The police and fire do a great job, but they sure aren't the only ones facing danger when they punch the clock.
Im not asking anyone to feel sorry for me because I take risks as a cop. I knew that going in and Im fine with it, but dont try to compare the risks a truck driver takes compared to the risks I take. Thats blatantly ridiculous.

Ive been shot at more than once, had guns pointed in my direction several times, had bottles thrown at me, been chased by a put bull which I shot, been in a fight for my life with a guy trying to take my gun (ended badly for him), been in pursuits over 100 miles per hour for long periods, been in 2 car wrecks, needed shoulder surgery when injured chasing a guy on foot, broke my thumb in a fight....ect. And I left the streets for a detective position years ago or it couldve been much worse. Im not asking for higher pay because its a risky job. I just take offense to having the risk level compared to that of a taxi driver. Id like to see stats on how many taxi drivers are hurt on the job compared to cops. Cops are hurt all the time. You only hear about the dead ones on the news.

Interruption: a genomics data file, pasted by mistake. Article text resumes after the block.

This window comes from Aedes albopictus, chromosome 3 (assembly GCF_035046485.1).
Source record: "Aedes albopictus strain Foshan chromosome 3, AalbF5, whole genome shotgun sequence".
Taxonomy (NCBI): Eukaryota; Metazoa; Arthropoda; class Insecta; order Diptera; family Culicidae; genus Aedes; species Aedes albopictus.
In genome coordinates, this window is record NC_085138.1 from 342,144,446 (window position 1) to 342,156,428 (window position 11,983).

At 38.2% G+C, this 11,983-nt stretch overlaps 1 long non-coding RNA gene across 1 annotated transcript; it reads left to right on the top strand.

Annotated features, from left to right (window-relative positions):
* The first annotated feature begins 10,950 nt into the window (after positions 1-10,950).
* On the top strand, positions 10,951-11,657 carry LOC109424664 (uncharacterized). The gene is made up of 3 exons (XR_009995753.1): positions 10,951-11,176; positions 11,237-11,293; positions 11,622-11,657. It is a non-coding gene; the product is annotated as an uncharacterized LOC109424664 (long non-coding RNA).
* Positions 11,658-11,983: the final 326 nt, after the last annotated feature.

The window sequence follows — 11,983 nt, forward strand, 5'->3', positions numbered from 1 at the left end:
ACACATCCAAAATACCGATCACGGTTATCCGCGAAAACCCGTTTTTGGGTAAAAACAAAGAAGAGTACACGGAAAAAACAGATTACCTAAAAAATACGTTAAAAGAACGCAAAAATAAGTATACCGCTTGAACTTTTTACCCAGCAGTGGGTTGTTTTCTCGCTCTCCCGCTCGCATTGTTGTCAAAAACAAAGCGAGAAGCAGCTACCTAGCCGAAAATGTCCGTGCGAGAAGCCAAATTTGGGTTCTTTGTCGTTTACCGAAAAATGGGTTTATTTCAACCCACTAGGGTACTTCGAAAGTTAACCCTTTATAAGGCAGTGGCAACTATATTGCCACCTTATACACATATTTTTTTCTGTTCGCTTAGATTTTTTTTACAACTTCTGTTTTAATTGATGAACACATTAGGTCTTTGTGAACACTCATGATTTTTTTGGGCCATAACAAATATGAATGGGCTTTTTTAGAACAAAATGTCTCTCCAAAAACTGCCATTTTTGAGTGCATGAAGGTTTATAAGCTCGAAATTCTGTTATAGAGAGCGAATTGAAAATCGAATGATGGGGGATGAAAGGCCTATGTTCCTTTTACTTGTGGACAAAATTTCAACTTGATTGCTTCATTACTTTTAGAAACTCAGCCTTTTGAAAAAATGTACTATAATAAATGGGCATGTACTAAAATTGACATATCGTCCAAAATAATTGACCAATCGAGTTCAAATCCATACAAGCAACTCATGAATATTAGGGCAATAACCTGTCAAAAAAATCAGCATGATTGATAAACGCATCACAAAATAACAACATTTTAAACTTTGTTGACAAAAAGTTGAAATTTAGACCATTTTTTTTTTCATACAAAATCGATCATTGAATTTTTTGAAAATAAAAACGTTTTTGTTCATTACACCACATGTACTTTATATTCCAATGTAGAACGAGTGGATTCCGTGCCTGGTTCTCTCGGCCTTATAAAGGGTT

Also, its funny to me that this thread is about govt workers pensions being so rich, and now its turned to the fact that its ok to underpay us because we have rich pensions. I havent heard any govt workers in this thread complaing about our total compensation packages being low. I think we've established that we are underpaid and have better pension benefits but the entire package is probably on par with the private sector. Why are we still arguing?

Cooincidently enough.....Posted in todays Dallas Morning News was an article about government engineers salaries compared to a private sector engineer. I threw the paper away so I dont have the exact figures but the govt engineers pay was 28% lower. Thats significant.